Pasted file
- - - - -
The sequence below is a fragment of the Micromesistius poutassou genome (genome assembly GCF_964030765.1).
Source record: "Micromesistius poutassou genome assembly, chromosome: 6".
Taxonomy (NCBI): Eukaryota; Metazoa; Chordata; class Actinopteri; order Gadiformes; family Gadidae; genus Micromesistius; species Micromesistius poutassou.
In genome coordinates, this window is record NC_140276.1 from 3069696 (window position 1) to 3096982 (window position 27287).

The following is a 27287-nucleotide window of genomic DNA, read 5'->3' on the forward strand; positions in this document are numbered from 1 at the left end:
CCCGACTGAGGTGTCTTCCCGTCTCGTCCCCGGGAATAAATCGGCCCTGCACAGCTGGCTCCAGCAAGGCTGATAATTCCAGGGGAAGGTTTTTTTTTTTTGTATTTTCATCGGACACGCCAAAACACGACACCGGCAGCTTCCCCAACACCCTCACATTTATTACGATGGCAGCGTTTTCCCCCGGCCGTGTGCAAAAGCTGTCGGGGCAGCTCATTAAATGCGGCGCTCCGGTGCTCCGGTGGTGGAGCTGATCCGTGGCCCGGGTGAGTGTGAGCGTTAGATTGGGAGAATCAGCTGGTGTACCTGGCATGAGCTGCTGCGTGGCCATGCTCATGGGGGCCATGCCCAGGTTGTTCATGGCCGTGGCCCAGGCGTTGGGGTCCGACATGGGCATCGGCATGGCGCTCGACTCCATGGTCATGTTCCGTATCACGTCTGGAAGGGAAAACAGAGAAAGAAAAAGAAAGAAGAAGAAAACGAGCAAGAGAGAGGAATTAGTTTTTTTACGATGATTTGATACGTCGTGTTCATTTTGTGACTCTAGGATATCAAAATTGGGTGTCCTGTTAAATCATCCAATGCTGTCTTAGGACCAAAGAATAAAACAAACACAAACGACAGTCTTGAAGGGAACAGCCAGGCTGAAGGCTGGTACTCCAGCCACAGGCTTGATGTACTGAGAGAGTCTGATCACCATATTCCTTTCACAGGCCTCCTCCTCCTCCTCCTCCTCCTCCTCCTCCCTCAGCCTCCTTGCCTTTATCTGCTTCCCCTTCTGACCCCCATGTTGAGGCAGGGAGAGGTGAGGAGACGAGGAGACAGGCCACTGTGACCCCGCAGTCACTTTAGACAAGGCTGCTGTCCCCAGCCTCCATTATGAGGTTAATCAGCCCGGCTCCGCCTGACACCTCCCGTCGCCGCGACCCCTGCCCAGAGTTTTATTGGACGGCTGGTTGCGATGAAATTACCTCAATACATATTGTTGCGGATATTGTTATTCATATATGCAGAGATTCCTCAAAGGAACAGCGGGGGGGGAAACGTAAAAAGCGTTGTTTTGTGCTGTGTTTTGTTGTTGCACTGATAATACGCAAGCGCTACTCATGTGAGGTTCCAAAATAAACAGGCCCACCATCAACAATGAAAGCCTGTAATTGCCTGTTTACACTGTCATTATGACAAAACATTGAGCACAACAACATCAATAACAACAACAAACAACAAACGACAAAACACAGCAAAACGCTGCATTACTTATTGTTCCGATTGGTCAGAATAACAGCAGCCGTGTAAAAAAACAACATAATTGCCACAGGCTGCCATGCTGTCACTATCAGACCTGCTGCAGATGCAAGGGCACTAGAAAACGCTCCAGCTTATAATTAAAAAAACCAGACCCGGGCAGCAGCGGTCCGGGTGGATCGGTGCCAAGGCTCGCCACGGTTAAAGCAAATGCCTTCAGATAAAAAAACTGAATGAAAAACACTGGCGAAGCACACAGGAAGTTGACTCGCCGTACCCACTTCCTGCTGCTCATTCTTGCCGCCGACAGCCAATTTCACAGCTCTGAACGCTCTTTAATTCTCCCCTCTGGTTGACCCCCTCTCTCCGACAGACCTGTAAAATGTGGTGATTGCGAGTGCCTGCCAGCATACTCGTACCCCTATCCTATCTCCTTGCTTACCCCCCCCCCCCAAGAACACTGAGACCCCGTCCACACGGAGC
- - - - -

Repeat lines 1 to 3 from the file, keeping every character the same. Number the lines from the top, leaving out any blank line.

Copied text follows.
The sequence below is a fragment of the Micromesistius poutassou genome (genome assembly GCF_964030765.1).
Source record: "Micromesistius poutassou genome assembly, chromosome: 6".
Taxonomy (NCBI): Eukaryota; Metazoa; Chordata; class Actinopteri; order Gadiformes; family Gadidae; genus Micromesistius; species Micromesistius poutassou.